Ireland’s premier has warned there is a “real risk” of a return to violence in Ireland if a hard border returns.
Leo Varadkar was speaking after he used a newspaper article on an IRA bombing of a customs post as a “prop” to emphasise the importance of the Irish border issue to EU leaders.
Mr Varadkar brought in a copy of Wednesday’s Irish Times, which featured the story of the blast which killed nine people in August 1972, to a summit dinner on Wednesday evening.
Four customs officials, two lorry drivers and three IRA men died in the explosion at Newry customs clearing station in Co Down.
Mr Varadkar said: “I just wanted to make sure that there was no sense in the room that in any way anybody in Ireland or in the Irish government was exaggerating the real risk of a return to violence in Ireland.
“I pointed out as well that we have gone now for nearly two years without a functioning Executive and Assembly in Northern Ireland.
“The two parties representing the two communities in Northern Ireland have been unable to come together to form a coalition government, which they have been able to do for most of the last 20 years.
“I met both leaders of the two main parties and they were both in agreement that the uncertainty around Brexit was one of the major reasons why they haven’t been able to form an Executive, so we can see the uncertainty of Brexit is already having an impact, if we were to have a hard Brexit you can imagine the effects that could potentially follow.”
He described the article as “a useful prop to demonstrate to all the European leaders the extent to which the concerns about the re-emergence of a hard border and the possibility of a return to violence are very real”.
The family of one of the lorry drivers killed said they feared Brexit could spark renewed violence along the border.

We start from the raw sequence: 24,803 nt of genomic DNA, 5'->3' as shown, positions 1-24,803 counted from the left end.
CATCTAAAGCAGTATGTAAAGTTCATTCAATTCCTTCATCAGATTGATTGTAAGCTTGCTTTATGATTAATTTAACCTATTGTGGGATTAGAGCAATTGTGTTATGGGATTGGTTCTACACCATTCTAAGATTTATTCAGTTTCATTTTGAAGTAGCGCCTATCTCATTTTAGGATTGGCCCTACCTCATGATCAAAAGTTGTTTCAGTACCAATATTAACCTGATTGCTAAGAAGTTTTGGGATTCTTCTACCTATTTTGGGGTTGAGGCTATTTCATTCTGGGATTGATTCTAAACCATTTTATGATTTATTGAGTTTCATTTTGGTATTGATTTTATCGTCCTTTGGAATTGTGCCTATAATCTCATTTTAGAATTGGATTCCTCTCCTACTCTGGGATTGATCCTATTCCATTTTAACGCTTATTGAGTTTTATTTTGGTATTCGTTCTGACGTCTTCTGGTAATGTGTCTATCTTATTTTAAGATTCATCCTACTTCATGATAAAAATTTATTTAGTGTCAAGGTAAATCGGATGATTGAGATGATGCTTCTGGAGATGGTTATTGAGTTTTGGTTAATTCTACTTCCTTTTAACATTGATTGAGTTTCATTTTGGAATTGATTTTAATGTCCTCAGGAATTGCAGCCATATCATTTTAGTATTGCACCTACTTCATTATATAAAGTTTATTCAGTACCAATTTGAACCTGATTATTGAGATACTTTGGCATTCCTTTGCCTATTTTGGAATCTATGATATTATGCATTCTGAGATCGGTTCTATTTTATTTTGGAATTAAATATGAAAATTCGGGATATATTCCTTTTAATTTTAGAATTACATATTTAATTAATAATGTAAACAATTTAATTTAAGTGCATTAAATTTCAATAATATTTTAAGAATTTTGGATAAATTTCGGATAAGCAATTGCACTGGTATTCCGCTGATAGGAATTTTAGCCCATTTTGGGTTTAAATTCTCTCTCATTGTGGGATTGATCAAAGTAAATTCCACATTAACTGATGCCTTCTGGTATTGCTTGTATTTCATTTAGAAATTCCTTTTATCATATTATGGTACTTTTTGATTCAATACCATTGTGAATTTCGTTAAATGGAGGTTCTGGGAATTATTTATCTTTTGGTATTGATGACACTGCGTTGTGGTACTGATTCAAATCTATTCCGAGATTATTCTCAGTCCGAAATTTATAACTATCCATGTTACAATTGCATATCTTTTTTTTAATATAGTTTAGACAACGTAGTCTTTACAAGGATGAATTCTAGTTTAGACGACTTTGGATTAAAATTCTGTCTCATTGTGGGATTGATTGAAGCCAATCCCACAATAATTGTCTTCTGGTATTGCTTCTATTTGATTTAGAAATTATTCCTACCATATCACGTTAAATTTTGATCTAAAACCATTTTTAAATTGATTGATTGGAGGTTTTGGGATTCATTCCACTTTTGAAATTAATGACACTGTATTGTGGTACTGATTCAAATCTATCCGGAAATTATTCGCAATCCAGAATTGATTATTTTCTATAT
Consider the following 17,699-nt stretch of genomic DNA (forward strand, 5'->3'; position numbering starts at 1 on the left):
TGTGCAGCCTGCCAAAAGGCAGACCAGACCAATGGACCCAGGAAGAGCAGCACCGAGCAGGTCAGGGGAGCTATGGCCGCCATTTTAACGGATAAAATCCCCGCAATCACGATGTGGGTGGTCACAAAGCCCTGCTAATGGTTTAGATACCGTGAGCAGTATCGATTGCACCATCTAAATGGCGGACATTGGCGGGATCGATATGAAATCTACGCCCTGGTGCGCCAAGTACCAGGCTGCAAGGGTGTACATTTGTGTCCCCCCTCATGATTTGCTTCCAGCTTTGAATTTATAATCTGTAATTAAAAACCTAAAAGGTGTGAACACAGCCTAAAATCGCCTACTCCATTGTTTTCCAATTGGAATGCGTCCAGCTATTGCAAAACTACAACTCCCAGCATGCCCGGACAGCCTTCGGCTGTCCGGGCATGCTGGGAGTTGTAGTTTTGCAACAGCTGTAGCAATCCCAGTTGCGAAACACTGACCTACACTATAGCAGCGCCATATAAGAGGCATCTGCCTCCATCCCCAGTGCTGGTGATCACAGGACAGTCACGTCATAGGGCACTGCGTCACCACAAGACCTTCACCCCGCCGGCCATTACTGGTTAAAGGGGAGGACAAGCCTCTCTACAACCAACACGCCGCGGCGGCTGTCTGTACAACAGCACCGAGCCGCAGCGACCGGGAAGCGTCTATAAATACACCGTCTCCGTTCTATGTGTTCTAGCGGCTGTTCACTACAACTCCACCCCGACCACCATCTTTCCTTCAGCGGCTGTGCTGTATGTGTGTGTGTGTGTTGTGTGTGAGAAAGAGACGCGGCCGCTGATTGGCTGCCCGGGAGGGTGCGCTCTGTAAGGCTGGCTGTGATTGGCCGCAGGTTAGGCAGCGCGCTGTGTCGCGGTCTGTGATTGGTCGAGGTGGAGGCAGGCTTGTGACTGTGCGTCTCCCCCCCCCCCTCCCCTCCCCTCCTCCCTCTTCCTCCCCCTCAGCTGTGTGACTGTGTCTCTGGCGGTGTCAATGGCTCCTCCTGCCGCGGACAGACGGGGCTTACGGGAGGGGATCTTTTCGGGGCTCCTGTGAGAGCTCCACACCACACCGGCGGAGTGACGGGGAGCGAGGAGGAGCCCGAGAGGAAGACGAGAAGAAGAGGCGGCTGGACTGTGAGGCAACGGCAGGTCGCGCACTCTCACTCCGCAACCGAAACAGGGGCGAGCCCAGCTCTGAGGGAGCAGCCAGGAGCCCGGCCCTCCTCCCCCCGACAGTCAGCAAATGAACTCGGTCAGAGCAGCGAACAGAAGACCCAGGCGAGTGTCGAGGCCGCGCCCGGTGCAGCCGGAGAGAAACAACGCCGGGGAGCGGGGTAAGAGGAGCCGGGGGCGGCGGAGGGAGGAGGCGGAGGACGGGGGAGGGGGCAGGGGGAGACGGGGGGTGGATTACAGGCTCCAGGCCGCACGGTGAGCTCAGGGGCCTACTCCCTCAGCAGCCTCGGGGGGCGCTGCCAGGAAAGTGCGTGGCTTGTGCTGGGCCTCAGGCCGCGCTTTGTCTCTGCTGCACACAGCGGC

Jack McCann, from Co Monaghan, died in the explosion, which was the worst attack on a Northern Ireland customs post during the Troubles.
Mr McCann’s daughter Mary Casey, who was 21 when her father died, spoke of her fear of border custom posts returning in the wake of a no-deal Brexit.
She told the newspaper that she believes there will be a hard border.
She made the comments ahead of a two-day European Council summit in Brussels where EU leaders are discussing the Irish border issue.
Four customs officials were killed when the bomb exploded prematurely, including Frank Quinn, Patrick Murphy, Michael Joseph Gillesse and Marshall Lawrence.
The three IRA members – Noel Madden, Patrick Hughes and Oliver Rowntree, all from Newry – were also killed.
The two lorry drivers who were killed were waiting for customs clearance when the IRA men entered the building and ordered everyone to leave.
Mrs Casey spoke of how young people may react to a hard border and Brexit.
“An awful lot of people around here wouldn’t know,” she told the Irish Times.
“You see if Brexit brings the violence back, they will be younger and they will have no fear because they won’t remember.”
Mr Quinn’s brother Artie also spoke of his fears of the possible Brexit outcome.
“I would have concerns that the symbolism of checkpoints, queues and lorries having to wait to get checked out – the symbolism of division and disruption – that would not be desirable,” he said.
“It would bring back memories of a time before, when there was that visible division, and nobody wants to see that again.
“If you take a straw poll around Newry, no-one wants to see a return to that kind of violence no matter how romanticised it may be in the eyes of some. Only a minority would go to those lengths.”